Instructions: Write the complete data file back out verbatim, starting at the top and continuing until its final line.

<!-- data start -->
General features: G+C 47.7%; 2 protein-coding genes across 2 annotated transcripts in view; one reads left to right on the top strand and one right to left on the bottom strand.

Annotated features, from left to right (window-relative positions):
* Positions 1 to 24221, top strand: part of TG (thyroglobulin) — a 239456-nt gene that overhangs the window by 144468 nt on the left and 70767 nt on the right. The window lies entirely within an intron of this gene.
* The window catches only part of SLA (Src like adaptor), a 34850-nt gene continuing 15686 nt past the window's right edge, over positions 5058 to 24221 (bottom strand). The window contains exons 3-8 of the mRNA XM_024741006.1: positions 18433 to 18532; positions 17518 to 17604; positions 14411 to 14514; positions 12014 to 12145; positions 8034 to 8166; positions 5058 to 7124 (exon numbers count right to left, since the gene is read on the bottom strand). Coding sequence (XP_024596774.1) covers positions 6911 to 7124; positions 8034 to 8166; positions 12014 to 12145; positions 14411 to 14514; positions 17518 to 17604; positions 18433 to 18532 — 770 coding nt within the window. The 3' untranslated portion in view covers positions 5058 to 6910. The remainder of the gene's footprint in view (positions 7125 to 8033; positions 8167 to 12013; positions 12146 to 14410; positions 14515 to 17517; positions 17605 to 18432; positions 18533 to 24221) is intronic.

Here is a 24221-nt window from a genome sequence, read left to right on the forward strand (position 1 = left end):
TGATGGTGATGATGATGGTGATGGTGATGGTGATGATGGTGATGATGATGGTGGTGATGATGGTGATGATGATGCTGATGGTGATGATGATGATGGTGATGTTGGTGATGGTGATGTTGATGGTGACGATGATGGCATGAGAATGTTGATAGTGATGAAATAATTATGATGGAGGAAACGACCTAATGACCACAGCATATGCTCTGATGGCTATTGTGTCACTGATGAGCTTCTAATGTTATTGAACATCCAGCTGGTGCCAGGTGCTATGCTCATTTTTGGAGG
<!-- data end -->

General features: G+C 47.7%; 2 protein-coding genes across 2 annotated transcripts in view; one reads left to right on the top strand and one right to left on the bottom strand.

Annotated features, from left to right (window-relative positions):
* Positions 1 to 24221, top strand: part of TG (thyroglobulin) — a 239456-nt gene that overhangs the window by 144468 nt on the left and 70767 nt on the right. The window lies entirely within an intron of this gene.
* The window catches only part of SLA (Src like adaptor), a 34850-nt gene continuing 15686 nt past the window's right edge, over positions 5058 to 24221 (bottom strand). The window contains exons 3-8 of the mRNA XM_024741006.1: positions 18433 to 18532; positions 17518 to 17604; positions 14411 to 14514; positions 12014 to 12145; positions 8034 to 8166; positions 5058 to 7124 (exon numbers count right to left, since the gene is read on the bottom strand). Coding sequence (XP_024596774.1) covers positions 6911 to 7124; positions 8034 to 8166; positions 12014 to 12145; positions 14411 to 14514; positions 17518 to 17604; positions 18433 to 18532 — 770 coding nt within the window. The 3' untranslated portion in view covers positions 5058 to 6910. The remainder of the gene's footprint in view (positions 7125 to 8033; positions 8167 to 12013; positions 12146 to 14410; positions 14515 to 17517; positions 17605 to 18432; positions 18533 to 24221) is intronic.

Here is a 24221-nt window from a genome sequence, read left to right on the forward strand (position 1 = left end):
TGATGGTGATGATGATGGTGATGGTGATGGTGATGATGGTGATGATGATGGTGGTGATGATGGTGATGATGATGCTGATGGTGATGATGATGATGGTGATGTTGGTGATGGTGATGTTGATGGTGACGATGATGGCATGAGAATGTTGATAGTGATGAAATAATTATGATGGAGGAAACGACCTAATGACCACAGCATATGCTCTGATGGCTATTGTGTCACTGATGAGCTTCTAATGTTATTGAACATCCAGCTGGTGCCAGGTGCTATGCTCATTTTTGGAGG